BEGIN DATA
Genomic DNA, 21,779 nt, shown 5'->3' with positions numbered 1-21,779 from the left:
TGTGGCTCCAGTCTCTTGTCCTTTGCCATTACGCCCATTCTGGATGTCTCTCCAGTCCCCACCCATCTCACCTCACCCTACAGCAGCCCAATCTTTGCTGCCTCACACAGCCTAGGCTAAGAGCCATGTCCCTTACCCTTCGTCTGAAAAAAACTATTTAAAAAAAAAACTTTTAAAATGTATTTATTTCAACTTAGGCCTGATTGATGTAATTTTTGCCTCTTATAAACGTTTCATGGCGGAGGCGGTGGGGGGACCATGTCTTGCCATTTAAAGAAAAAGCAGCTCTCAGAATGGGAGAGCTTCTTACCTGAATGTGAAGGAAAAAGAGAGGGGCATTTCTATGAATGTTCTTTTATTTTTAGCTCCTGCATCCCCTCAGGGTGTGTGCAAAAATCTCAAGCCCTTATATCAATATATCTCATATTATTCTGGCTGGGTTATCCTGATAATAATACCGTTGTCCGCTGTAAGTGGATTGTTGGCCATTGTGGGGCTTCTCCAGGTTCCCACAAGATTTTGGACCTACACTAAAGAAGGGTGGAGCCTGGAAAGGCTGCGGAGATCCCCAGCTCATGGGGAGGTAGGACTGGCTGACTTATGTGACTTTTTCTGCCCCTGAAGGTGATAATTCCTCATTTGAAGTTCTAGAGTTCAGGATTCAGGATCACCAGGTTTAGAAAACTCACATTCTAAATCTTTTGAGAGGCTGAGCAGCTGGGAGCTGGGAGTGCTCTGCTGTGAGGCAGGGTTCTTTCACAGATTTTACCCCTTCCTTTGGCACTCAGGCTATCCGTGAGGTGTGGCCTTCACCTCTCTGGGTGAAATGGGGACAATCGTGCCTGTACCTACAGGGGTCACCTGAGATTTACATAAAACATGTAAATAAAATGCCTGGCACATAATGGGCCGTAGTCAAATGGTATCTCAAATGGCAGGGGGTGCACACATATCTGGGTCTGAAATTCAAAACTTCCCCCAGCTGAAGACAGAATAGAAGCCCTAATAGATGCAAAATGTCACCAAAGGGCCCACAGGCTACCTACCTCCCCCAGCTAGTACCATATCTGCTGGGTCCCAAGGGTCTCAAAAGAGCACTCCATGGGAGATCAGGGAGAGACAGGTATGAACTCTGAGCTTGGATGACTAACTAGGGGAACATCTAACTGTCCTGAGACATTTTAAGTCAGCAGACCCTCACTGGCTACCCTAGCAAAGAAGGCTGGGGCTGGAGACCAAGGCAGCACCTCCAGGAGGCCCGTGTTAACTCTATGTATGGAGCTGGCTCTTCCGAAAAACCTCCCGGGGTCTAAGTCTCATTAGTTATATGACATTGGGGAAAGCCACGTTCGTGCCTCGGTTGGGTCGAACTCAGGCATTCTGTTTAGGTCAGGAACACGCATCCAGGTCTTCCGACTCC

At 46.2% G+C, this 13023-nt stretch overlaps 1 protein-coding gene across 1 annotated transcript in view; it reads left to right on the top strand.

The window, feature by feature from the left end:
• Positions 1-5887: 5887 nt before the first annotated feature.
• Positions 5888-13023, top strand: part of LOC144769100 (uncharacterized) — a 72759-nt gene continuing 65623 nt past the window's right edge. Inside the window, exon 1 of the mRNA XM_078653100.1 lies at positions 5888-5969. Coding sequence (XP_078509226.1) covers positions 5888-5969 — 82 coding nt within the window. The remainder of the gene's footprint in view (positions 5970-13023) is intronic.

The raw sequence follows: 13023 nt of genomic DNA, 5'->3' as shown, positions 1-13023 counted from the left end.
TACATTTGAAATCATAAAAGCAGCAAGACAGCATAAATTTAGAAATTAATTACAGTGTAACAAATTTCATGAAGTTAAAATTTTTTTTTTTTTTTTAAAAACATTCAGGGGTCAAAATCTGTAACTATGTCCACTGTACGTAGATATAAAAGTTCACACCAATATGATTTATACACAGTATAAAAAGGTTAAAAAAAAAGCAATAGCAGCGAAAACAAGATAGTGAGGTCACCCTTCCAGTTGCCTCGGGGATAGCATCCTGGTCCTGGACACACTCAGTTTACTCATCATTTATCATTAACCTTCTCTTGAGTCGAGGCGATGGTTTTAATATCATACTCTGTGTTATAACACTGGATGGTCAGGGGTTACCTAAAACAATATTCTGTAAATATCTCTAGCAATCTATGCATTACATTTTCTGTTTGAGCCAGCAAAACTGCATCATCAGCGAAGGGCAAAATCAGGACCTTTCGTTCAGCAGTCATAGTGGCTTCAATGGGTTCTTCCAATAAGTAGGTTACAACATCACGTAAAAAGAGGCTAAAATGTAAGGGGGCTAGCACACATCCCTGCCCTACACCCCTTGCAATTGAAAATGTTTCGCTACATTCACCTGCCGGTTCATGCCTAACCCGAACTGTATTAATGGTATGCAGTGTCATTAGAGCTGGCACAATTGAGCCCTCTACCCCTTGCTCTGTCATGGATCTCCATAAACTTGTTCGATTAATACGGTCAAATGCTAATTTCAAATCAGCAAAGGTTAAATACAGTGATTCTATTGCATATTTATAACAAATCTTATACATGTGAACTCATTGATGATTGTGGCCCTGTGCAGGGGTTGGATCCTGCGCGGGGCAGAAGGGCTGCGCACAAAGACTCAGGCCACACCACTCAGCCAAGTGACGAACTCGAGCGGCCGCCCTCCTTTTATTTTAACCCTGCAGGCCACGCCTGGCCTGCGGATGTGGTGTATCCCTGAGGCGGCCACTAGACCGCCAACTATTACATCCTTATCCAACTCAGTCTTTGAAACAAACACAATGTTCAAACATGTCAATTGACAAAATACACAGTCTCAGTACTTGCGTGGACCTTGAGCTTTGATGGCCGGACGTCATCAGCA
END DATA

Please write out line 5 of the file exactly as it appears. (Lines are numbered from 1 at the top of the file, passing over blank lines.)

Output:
• Positions 1-5887: 5887 nt before the first annotated feature.